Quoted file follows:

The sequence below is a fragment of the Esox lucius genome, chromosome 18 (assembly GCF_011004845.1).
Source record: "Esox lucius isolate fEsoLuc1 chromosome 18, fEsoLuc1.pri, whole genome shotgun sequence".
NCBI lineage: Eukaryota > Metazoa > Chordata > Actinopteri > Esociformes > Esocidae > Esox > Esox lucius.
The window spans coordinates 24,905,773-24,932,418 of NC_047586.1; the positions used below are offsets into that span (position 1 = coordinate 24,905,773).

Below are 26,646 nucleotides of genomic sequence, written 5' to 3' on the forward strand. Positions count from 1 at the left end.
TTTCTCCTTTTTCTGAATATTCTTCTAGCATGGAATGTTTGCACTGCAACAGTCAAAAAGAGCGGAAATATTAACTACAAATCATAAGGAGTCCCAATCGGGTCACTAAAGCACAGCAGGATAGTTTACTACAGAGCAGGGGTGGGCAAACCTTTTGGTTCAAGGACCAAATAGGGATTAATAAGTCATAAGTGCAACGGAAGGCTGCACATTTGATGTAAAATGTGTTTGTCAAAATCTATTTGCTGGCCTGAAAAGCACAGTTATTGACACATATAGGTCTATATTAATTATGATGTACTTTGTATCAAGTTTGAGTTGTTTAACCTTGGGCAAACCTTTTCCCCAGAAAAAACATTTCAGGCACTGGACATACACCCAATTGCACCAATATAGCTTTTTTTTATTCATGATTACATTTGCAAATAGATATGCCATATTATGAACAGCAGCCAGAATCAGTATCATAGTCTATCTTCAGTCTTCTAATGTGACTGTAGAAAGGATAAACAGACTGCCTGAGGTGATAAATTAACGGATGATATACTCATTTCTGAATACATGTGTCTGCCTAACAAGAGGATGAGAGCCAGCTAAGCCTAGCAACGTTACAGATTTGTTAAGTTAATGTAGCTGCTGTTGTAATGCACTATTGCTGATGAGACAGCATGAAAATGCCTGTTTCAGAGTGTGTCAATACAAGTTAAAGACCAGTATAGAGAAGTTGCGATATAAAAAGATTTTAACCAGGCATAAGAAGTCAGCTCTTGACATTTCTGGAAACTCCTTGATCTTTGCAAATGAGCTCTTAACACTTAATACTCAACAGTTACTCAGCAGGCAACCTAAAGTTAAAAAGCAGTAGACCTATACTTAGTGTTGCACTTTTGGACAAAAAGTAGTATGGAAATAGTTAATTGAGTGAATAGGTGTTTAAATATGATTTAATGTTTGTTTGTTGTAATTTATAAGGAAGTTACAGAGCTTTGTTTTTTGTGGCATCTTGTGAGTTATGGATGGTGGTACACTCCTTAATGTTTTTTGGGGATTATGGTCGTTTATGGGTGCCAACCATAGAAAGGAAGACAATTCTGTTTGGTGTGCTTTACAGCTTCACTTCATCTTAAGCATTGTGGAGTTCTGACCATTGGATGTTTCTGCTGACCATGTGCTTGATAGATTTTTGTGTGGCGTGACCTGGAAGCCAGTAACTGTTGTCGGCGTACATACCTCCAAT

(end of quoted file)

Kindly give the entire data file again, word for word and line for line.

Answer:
The sequence below is a fragment of the Esox lucius genome, chromosome 18 (assembly GCF_011004845.1).
Source record: "Esox lucius isolate fEsoLuc1 chromosome 18, fEsoLuc1.pri, whole genome shotgun sequence".
NCBI lineage: Eukaryota > Metazoa > Chordata > Actinopteri > Esociformes > Esocidae > Esox > Esox lucius.
The window spans coordinates 24,905,773-24,932,418 of NC_047586.1; the positions used below are offsets into that span (position 1 = coordinate 24,905,773).

Below are 26,646 nucleotides of genomic sequence, written 5' to 3' on the forward strand. Positions count from 1 at the left end.
TTTCTCCTTTTTCTGAATATTCTTCTAGCATGGAATGTTTGCACTGCAACAGTCAAAAAGAGCGGAAATATTAACTACAAATCATAAGGAGTCCCAATCGGGTCACTAAAGCACAGCAGGATAGTTTACTACAGAGCAGGGGTGGGCAAACCTTTTGGTTCAAGGACCAAATAGGGATTAATAAGTCATAAGTGCAACGGAAGGCTGCACATTTGATGTAAAATGTGTTTGTCAAAATCTATTTGCTGGCCTGAAAAGCACAGTTATTGACACATATAGGTCTATATTAATTATGATGTACTTTGTATCAAGTTTGAGTTGTTTAACCTTGGGCAAACCTTTTCCCCAGAAAAAACATTTCAGGCACTGGACATACACCCAATTGCACCAATATAGCTTTTTTTTATTCATGATTACATTTGCAAATAGATATGCCATATTATGAACAGCAGCCAGAATCAGTATCATAGTCTATCTTCAGTCTTCTAATGTGACTGTAGAAAGGATAAACAGACTGCCTGAGGTGATAAATTAACGGATGATATACTCATTTCTGAATACATGTGTCTGCCTAACAAGAGGATGAGAGCCAGCTAAGCCTAGCAACGTTACAGATTTGTTAAGTTAATGTAGCTGCTGTTGTAATGCACTATTGCTGATGAGACAGCATGAAAATGCCTGTTTCAGAGTGTGTCAATACAAGTTAAAGACCAGTATAGAGAAGTTGCGATATAAAAAGATTTTAACCAGGCATAAGAAGTCAGCTCTTGACATTTCTGGAAACTCCTTGATCTTTGCAAATGAGCTCTTAACACTTAATACTCAACAGTTACTCAGCAGGCAACCTAAAGTTAAAAAGCAGTAGACCTATACTTAGTGTTGCACTTTTGGACAAAAAGTAGTATGGAAATAGTTAATTGAGTGAATAGGTGTTTAAATATGATTTAATGTTTGTTTGTTGTAATTTATAAGGAAGTTACAGAGCTTTGTTTTTTGTGGCATCTTGTGAGTTATGGATGGTGGTACACTCCTTAATGTTTTTTGGGGATTATGGTCGTTTATGGGTGCCAACCATAGAAAGGAAGACAATTCTGTTTGGTGTGCTTTACAGCTTCACTTCATCTTAAGCATTGTGGAGTTCTGACCATTGGATGTTTCTGCTGACCATGTGCTTGATAGATTTTTGTGTGGCGTGACCTGGAAGCCAGTAACTGTTGTCGGCGTACATACCTCCAAT